The Pros and Cons of First Time Homebuyer Programs

Auggie Capistrano Last Updated Dec 03, 2016 (0) comment

Are you considering purchasing your first home? If so, especially if you just kicked off your research, you are probably confused with the number of loan options available (conventional loans, VA loans, FHA loans). With all of these options and considerations, it may be harder for you to decide on a loan that is best suited to your needs. Like many, you may also have no idea on how to go about weighing the pros and cons of each.

If that’s your story today, welcome to the club! This blog is about understanding what a first-time homebuyer loan actually is, to see beyond the attractive deals and validate their efficacy helping you determine which one would best suit your situation needs.

The Loan Characteristics

What defines a first-time homebuyer loan are features such as reduced interest rates, minimum down payment requirements, limited transaction fees and in extreme cases, even the possibility to defer your first payments. In some cases, these are insured by the Federal Housing Administration for people, including displaced homemakers and single parents, who haven’t been homeowners in three years or who owned a property with a former spouse.

If you have a credit score of at least 580 – most FHA-approved lenders insist on a score of 620-640 as the minimum – your application might be considered for a loan with a down payment as low as 3.5%. Considering that low credit score, this is a win! Other factors that influence your eligibility include complete documentation of your assets and earnings and your ability to match the respective lender’s debt-to-income ratio.

The Pros

Let’s break it all down and make it more understandable, shall we? When you read that the first time-homebuyer loan is about fewer restrictions, here’s what you should be thinking about:

  • You have been lousy at saving money all your life and now, as a consequence, you don’t have a sufficient amount to make the large down payment for your dream-house. If this is the case, this loan IS for you and moving forward you’ll learn how to be better with your money (right?).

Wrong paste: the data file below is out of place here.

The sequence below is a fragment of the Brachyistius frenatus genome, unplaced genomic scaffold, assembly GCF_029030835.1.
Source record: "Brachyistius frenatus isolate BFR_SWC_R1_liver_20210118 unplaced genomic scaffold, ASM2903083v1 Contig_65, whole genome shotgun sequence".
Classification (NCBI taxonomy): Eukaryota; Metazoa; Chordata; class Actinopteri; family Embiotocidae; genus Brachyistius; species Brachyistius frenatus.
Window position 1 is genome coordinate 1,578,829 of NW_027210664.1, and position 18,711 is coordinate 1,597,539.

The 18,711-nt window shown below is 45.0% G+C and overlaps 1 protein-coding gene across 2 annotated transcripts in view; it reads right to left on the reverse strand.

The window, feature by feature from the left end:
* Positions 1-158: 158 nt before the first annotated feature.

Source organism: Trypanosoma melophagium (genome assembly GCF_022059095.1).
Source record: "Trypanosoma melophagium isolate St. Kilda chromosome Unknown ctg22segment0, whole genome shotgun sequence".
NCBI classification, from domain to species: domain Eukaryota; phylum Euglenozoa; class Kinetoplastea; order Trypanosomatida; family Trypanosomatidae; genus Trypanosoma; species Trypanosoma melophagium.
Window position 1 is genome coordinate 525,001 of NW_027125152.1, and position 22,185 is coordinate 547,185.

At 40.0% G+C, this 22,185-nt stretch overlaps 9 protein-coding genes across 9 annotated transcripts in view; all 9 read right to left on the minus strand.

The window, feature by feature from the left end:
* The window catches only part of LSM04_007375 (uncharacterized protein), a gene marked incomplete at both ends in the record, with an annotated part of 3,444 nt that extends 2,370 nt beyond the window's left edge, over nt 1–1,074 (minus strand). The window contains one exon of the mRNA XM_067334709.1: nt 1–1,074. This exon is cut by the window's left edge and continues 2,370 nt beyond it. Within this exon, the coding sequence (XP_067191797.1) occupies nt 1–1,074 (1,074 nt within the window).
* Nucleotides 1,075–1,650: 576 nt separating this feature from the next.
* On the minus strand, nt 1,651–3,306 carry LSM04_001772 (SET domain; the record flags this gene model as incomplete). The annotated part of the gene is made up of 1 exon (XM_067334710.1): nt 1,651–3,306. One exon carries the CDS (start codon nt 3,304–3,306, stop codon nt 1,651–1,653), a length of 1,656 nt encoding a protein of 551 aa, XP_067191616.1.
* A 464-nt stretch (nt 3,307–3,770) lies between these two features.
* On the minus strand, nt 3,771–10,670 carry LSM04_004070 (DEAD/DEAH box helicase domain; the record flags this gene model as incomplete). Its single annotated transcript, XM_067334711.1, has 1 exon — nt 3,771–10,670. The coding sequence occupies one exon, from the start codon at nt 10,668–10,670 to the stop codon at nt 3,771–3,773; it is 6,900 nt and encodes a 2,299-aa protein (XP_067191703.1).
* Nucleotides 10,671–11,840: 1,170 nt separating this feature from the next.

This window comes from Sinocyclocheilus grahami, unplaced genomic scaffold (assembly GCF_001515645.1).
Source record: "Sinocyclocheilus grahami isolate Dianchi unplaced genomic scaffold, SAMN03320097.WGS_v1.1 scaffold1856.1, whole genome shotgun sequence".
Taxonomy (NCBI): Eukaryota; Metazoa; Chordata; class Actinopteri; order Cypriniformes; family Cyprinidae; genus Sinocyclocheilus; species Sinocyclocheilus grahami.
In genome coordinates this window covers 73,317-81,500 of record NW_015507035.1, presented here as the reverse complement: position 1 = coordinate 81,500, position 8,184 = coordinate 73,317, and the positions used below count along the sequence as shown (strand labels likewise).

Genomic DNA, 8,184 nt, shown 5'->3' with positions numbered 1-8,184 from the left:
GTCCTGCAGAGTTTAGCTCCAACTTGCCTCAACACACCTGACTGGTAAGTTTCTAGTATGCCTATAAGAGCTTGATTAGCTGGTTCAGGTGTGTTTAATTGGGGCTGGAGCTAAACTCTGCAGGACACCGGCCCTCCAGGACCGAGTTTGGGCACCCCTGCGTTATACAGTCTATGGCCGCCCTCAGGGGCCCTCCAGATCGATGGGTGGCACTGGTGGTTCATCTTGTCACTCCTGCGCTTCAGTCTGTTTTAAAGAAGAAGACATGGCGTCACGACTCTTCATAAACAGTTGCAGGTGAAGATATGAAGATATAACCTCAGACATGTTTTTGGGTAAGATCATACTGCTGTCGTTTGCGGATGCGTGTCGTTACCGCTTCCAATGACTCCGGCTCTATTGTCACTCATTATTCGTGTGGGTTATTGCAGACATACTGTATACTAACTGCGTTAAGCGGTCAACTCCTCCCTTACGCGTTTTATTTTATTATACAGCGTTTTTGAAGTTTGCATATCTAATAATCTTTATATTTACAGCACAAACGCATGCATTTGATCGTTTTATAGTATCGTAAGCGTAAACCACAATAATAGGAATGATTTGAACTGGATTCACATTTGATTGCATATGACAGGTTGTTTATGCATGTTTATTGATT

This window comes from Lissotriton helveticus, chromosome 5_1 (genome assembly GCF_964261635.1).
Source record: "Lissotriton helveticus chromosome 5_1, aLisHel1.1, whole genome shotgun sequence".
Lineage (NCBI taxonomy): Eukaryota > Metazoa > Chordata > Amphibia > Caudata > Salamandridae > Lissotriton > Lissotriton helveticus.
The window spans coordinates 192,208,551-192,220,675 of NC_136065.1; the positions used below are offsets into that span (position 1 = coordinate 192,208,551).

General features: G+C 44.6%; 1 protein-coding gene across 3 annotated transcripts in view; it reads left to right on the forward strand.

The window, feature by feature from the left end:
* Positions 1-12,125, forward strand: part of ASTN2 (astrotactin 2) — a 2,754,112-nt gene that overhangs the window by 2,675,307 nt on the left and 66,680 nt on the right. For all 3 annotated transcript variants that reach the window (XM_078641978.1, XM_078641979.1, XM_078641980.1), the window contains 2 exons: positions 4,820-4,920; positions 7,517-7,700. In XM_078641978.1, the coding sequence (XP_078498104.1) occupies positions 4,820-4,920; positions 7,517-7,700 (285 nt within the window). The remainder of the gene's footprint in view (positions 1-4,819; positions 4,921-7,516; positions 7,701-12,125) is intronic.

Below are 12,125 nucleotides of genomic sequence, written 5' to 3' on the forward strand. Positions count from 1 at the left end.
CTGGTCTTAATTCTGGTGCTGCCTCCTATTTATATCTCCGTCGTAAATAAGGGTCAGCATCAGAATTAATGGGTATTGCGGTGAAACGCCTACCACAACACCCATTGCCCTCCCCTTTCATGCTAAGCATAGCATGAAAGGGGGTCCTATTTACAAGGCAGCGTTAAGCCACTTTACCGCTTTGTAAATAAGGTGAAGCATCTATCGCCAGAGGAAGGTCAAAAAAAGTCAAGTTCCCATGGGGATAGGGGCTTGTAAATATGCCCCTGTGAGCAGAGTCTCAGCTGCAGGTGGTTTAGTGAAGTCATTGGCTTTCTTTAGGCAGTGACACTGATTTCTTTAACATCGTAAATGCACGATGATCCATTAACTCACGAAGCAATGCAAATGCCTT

• You won’t be able to pay off the interest and fees given that you are financially not well-off at the moment. Chances are you will be better off in the future, after you take out the loan. So why wait any further before trying to buy the house, right?
  • All the other forms of conventional loan financing have rejected your request because of your poor, low credit score. That, plus your negligible or bad credit history, for instance, stresses to lenders that your business is not worth their risk. Because of that, a first time homebuyer loan seems to be too good an opportunity to pass after all… Really, you have few other choices in these cases.

The Cons

So, we’ve made it all appealing, haven’t we? You are ready to take the plunge as have many others before – without reading about the dangers looming ahead. Yes, there are downsides to it, including the following:

  • The one biggest pitfall of all is that you’d have to pay more for the mortgage insurance of these FHA loans than you’d be asked for otherwise. And until and unless you put down a larger down payment, this insurance payment will continue until the loan reaches maturity. There has to be a give and take. A riskier loan will require a greater sum of insurance.
  • Second, there are limits to the amount of the loan based on certain criteria. For example, the property has to be one you would use as your primary residence, not renting it to someone else.
  • Third, it won’t be possible for you to change the terms or to postpone refinance with this loan.

Do you still think a first time home buyer program is for you? If so, get started and for no obligation, get your quote today.

Auggie Capistrano

Chief Staff Writer at FHA Loan Search
Auggie Capistrano is an award-winning reporter and editor with more than 15 years of experience in journalism and personal finance. Auggie's background includes covering mortgage news and providing home buying tips for the Texas, California, New York, and Florida markets. He has a B.B.A. in Real Estate Finance and a Master's Degree in Journalism.
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